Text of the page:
Writing System Test Cases

System tests are the third phase in the Testing Lifecycle.  System Tests are the test of the end-user functionality. System Tests verify the correct functioning of all the required features as given in the specification document. 

Since prior testing phases have tested the internal logic of the application, System Tests should not repeat detailed, exhaustive testing.  Instead System Tests verify that all subsystems are cooperating successfully to yield the final desired features.

System tests are usually "black box" tests since we are testing the application without seeing the source code.  Create the test cases following the guidelines in the textbook, the black box techniques studied in class, as well as your own experience or intuition about verifying program correctness.  Number each test case and write it in HTML (or Wiki) format.

Prepare the test cases according to these directions:  System Test Case Format

The QA manager is responsible for creating the Test Matrix, which is a grid with Requirement Numbers on one axis and Test Case Numbers on the other.  It shows which test cases cover which requirements.  Use this  Test Matrix Template which shows which test cases were written by which team member and has a link to the test cases.   (Alternate HTML Test Matrix Template)


Quality Assurance Criteria

Format

Content  



Deliverable: System Test Scripts

For this deliverable your team is to write test scripts for each of the test cases you created above.  The goal is to create a completely automated System Test.

The easiest way to automate your tests is to write an Ant script that runs the test AND compares the results, perhaps by using Unix "diff."  This approach assumes you have a console driver for you app to which you can provide test input, and capture the text output.  There are examples of this approach in the CrazyEights and Hangman case studies.

For GUI applications, you can use the SwingRobot test tool provided by Dr. Dalbey. You must create specialized test scripts which simulate keyboard and mouse operations.  For Swing-based apps, you can use the Abbot/Costello framework, which is more powerful but a little finicky.  The CrazyEights case study has a good example of Costello in action.

Both of the previous approaches can be integrated into your NetBeans-based project.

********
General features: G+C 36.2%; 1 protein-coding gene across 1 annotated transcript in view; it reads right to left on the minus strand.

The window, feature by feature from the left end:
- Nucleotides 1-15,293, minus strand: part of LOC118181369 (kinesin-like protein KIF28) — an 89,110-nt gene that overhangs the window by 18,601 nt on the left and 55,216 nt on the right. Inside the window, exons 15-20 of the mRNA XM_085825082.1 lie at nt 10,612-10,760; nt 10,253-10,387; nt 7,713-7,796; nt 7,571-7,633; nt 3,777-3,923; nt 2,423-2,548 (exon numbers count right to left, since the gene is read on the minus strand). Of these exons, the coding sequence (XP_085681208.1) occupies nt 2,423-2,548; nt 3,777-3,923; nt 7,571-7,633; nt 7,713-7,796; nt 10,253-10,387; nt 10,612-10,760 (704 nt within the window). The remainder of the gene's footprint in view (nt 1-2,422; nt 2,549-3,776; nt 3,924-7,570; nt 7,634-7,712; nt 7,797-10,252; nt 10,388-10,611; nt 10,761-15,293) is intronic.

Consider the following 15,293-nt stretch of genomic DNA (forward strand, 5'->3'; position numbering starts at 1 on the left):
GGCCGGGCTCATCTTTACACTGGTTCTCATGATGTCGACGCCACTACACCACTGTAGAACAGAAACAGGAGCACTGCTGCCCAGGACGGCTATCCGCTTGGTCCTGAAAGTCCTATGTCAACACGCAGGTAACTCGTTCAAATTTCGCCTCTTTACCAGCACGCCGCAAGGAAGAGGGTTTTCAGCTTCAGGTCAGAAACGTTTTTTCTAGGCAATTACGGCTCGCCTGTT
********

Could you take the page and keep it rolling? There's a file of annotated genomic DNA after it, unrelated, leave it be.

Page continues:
There are video demos of both techniques:
  SystestScripting.ogv  (52MB!!!)
  SystestGUIscripting.ogv (20MB)

Quality Assurance Criteria


The following approach is now deprecated for this class:

A more primitive approach, which Ant has made obsolete, is to automate your text-based console application by redirecting an ASCII text file with input data and capturing the output,
for example: java MyApp < TestDataFile1.dat > TestOutput1.txt 
To verify the results the test the output is compared against the expected results, called an "oracle," using a file comparison utility such as Unix 'diff' or DOS 'fc'.  For example,
FC TestOutput1.txt TestOracle1.txt
The test manager then has to create Unix shells scripts or DOS batch files that invoke the test tools and run the test scripts.  Organize the test scripts, the "setup" files (if needed), and the "oracle" files into a suitable directory hierarchy.  Create a ZIP file containing the entire test directory structure (without any application files), and place the zip file under a new link on your team home page called System Test Scripts.

Here are some examples:

runtest17.zip      a sample test script, oracle, and batch file
LOC.zip [228K]   This example shows how to organize the folders for the application source code (in packages), system tests, and unit tests.
Revelation9 This web site includes example System Test Cases and System Test Scripts for a GUI app.

It should be possible to run all the tests by invoking a single command. You may be asked to demonstrate your test scripts to the class during lab.
 



Document History
5/8/2011  Added new Ant-based techniques.
4/11/04 JD Changed title, clarified wording in first paragraph, changed name of hyperlinks.

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